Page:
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A conversation with artist Edgar Arceneaux: Detroit Riots, Black Lives Matter, and The Collision of Art and Politics (via Zoom)

Thursday, September 24, 2020
12:00 pm – 1:00 pm

In a wide ranging and informal conversation with the audience, artist Edgar Arceneaux shares his thoughts about his art, current and past projects, and how we construct history and memory in a racially divided country.

Los Angeles-based artist Edgar Arceneaux constructs drawings, installations, video, and film works as complex arrangements between implausible relationships. Constantly working in new modes, Arceneaux directed his first play at the Performa Biannual in NYC in November 2015 and was awarded the Malcolm McLaren, Best of Show Award. Solo exhibitions have been presented at the Vera List Center at MIT in Cambridge, MA; Hammer Museum, Los Angeles; The Studio Museum in Harlem; and Museum für Gegenwartskunst in Basel, Switzerland.

Ticket Cost:
Virtual Experience via Zoom: FREE

Your Good Pictures: Trends in Popular Photography (via Zoom)

Monday, September 28, 2020
5:00 pm – 6:00 pm

How-to books and photo blogs often represent the rules of photography as timeless or inherent to the medium. In fact, though, what we define as a “good picture” is constantly changing. In her new book,? Good Pictures: A History of Popular Photography, Kim Beil traces 50 stylistic trends through 175 years of photographic practice. In this informal hour-long conversation via Zoom, she discusses elements of contemporary pictures that seem unassailably good (the “best” angle for selfies, the “best” light for portraits), and shows that these judgments are actually recent developments, which overturn decades of previous advice on how to make good pictures.?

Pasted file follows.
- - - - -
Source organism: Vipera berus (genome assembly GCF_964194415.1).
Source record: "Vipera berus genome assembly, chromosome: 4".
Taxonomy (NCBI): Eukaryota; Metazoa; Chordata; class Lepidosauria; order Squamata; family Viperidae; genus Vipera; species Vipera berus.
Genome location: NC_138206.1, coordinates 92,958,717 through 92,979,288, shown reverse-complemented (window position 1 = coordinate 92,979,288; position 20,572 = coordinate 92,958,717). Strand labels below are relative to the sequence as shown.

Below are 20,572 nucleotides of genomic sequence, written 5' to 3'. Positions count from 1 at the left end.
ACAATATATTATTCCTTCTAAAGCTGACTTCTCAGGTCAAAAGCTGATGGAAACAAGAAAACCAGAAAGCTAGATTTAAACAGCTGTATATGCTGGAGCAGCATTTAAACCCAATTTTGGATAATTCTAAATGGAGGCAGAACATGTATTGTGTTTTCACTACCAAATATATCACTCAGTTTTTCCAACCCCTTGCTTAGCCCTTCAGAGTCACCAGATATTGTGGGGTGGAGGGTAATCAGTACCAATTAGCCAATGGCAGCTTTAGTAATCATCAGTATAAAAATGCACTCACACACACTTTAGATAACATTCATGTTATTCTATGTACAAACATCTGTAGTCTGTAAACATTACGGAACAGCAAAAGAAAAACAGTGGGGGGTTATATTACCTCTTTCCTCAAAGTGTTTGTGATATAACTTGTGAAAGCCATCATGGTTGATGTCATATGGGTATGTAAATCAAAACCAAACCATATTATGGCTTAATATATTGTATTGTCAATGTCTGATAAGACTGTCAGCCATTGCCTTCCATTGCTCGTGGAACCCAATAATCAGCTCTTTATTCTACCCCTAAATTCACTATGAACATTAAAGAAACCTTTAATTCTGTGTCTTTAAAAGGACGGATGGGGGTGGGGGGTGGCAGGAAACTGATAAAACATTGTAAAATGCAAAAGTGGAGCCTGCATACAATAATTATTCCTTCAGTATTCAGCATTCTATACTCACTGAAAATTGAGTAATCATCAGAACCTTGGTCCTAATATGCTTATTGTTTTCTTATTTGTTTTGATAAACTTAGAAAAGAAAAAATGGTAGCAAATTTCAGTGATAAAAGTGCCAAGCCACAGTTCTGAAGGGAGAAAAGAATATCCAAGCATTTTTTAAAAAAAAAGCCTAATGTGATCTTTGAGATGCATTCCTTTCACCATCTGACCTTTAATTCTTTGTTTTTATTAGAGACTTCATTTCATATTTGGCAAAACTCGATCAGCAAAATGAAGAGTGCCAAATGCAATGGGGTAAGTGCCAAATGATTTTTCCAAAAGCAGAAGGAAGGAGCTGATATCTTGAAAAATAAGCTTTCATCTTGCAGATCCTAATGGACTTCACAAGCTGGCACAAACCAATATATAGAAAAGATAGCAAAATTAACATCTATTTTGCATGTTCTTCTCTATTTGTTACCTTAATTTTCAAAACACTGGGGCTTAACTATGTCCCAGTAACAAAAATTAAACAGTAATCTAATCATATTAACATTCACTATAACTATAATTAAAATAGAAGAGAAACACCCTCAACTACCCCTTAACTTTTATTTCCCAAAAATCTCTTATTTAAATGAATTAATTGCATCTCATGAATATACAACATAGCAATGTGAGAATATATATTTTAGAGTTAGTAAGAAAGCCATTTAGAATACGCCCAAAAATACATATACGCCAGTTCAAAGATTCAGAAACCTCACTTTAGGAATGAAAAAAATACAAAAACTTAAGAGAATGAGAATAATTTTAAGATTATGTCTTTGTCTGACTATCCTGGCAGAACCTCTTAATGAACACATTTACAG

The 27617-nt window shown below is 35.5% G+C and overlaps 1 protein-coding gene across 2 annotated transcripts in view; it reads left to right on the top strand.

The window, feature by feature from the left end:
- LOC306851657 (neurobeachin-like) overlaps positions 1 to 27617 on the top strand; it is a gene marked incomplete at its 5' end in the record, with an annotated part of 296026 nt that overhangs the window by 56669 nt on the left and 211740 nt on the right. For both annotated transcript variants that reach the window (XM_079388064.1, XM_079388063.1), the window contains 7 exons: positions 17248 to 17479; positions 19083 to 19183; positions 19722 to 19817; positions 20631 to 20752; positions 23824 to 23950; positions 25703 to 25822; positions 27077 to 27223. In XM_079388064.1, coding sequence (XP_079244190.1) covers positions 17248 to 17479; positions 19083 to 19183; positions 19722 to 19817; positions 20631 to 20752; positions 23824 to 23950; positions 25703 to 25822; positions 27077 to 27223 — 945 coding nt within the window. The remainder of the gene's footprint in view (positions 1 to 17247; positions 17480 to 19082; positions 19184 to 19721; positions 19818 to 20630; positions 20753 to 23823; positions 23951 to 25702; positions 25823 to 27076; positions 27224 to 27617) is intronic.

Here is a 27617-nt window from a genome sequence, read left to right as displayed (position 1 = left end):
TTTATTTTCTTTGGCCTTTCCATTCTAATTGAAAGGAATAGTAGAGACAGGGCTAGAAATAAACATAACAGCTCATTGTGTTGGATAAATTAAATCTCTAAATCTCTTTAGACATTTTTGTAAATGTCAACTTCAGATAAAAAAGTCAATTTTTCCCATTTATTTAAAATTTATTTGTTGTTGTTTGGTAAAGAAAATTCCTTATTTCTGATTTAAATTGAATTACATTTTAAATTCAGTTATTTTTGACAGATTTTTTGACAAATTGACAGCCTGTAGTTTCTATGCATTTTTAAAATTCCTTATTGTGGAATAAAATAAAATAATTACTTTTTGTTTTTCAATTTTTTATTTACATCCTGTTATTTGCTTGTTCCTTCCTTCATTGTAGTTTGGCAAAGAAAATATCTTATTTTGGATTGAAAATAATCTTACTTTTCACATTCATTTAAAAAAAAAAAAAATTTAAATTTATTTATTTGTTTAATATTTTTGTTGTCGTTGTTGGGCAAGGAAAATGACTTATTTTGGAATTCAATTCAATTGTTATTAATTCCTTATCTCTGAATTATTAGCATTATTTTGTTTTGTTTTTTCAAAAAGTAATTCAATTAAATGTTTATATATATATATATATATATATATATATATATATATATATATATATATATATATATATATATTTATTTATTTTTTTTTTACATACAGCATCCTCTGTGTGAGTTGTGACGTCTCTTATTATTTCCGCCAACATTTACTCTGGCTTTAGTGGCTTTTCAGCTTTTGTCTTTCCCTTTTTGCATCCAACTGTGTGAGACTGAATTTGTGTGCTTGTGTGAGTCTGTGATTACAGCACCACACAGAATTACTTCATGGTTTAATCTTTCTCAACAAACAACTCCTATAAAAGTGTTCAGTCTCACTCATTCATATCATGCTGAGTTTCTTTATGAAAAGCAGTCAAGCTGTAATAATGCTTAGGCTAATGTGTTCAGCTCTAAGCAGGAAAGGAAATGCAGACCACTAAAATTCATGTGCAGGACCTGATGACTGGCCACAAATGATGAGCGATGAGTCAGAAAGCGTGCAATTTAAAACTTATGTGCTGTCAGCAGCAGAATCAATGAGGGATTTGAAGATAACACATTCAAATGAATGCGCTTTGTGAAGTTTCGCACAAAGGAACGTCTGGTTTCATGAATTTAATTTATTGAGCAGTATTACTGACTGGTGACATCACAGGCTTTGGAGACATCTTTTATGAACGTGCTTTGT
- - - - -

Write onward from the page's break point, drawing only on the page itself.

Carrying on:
In the second half of the hour, Beil comments on pictures submitted in advance by you, the audience, placing your own family photos (1880 – 1980) in the context of photo history.

Send pictures of your favorite vintage photos to communityprograms@sbma.net by 9/21 to have your photos included in the conversation.

Kim Beil teaches art history at Stanford University.

Ticket Cost:
Virtual Experience via Zoom: FREE

Art Matters Lecture - Casta Paintings: Picturing Racial Difference in Colonial Mexico with Elena Fitzpatrick Sifford (via Zoom)

Thursday, October 1, 2020
3:00 pm – 4:00 pm

Elena Fitzpatrick Sifford
Assistant Professor of Art History, Baker Center for the Arts

In the 18th century in Mexico, artists began painting images of couples of different ethnic backgrounds along with their racially-mixed children. Typically, created in sets of 16, each picture showed a different type that was loosely codified in the sistema de castas, a hierarchy that categorized people based on racial mixture. This talk introduces casta paintings and discusses their formal and contextual characteristics, including the impetus for their creation and the significance of the works for those who commissioned and displayed them on both sides of the Atlantic.